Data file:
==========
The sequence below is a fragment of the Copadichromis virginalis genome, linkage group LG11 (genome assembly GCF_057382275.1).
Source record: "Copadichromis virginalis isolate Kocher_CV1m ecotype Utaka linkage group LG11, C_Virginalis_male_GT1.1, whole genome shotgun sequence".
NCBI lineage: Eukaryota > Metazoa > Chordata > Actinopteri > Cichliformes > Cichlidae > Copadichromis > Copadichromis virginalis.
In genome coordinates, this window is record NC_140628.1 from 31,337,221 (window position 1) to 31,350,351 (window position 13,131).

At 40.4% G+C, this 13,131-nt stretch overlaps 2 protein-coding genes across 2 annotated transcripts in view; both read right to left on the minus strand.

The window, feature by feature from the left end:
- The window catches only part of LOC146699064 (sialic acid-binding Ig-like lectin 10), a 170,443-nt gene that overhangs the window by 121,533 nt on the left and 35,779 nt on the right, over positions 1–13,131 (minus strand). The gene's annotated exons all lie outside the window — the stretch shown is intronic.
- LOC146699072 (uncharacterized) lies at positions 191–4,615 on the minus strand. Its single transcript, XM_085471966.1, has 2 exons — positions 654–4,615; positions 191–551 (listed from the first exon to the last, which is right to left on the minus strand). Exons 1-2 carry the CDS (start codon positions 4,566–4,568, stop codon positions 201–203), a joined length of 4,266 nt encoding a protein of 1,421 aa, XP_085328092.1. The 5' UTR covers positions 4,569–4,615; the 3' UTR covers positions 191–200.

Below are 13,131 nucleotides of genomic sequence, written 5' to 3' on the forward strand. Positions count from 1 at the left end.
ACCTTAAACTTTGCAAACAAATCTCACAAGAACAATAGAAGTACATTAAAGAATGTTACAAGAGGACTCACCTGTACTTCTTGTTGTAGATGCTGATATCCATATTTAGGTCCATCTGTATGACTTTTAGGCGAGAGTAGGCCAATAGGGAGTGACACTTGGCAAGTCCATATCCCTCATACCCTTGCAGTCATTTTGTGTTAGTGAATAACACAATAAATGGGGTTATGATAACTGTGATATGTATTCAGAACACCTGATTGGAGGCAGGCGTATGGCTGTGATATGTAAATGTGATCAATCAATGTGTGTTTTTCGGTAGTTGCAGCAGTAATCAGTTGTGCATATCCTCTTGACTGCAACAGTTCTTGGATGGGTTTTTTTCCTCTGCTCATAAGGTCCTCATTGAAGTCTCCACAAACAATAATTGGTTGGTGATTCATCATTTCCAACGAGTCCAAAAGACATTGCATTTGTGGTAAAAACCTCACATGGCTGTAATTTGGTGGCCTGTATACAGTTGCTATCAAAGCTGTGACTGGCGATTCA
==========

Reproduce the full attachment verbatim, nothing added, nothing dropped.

The sequence below is a fragment of the Copadichromis virginalis genome, linkage group LG11 (genome assembly GCF_057382275.1).
Source record: "Copadichromis virginalis isolate Kocher_CV1m ecotype Utaka linkage group LG11, C_Virginalis_male_GT1.1, whole genome shotgun sequence".
NCBI lineage: Eukaryota > Metazoa > Chordata > Actinopteri > Cichliformes > Cichlidae > Copadichromis > Copadichromis virginalis.
In genome coordinates, this window is record NC_140628.1 from 31,337,221 (window position 1) to 31,350,351 (window position 13,131).

At 40.4% G+C, this 13,131-nt stretch overlaps 2 protein-coding genes across 2 annotated transcripts in view; both read right to left on the minus strand.

The window, feature by feature from the left end:
- The window catches only part of LOC146699064 (sialic acid-binding Ig-like lectin 10), a 170,443-nt gene that overhangs the window by 121,533 nt on the left and 35,779 nt on the right, over positions 1–13,131 (minus strand). The gene's annotated exons all lie outside the window — the stretch shown is intronic.
- LOC146699072 (uncharacterized) lies at positions 191–4,615 on the minus strand. Its single transcript, XM_085471966.1, has 2 exons — positions 654–4,615; positions 191–551 (listed from the first exon to the last, which is right to left on the minus strand). Exons 1-2 carry the CDS (start codon positions 4,566–4,568, stop codon positions 201–203), a joined length of 4,266 nt encoding a protein of 1,421 aa, XP_085328092.1. The 5' UTR covers positions 4,569–4,615; the 3' UTR covers positions 191–200.

Below are 13,131 nucleotides of genomic sequence, written 5' to 3' on the forward strand. Positions count from 1 at the left end.
ACCTTAAACTTTGCAAACAAATCTCACAAGAACAATAGAAGTACATTAAAGAATGTTACAAGAGGACTCACCTGTACTTCTTGTTGTAGATGCTGATATCCATATTTAGGTCCATCTGTATGACTTTTAGGCGAGAGTAGGCCAATAGGGAGTGACACTTGGCAAGTCCATATCCCTCATACCCTTGCAGTCATTTTGTGTTAGTGAATAACACAATAAATGGGGTTATGATAACTGTGATATGTATTCAGAACACCTGATTGGAGGCAGGCGTATGGCTGTGATATGTAAATGTGATCAATCAATGTGTGTTTTTCGGTAGTTGCAGCAGTAATCAGTTGTGCATATCCTCTTGACTGCAACAGTTCTTGGATGGGTTTTTTTCCTCTGCTCATAAGGTCCTCATTGAAGTCTCCACAAACAATAATTGGTTGGTGATTCATCATTTCCAACGAGTCCAAAAGACATTGCATTTGTGGTAAAAACCTCACATGGCTGTAATTTGGTGGCCTGTATACAGTTGCTATCAAAGCTGTGACTGGCGATTCA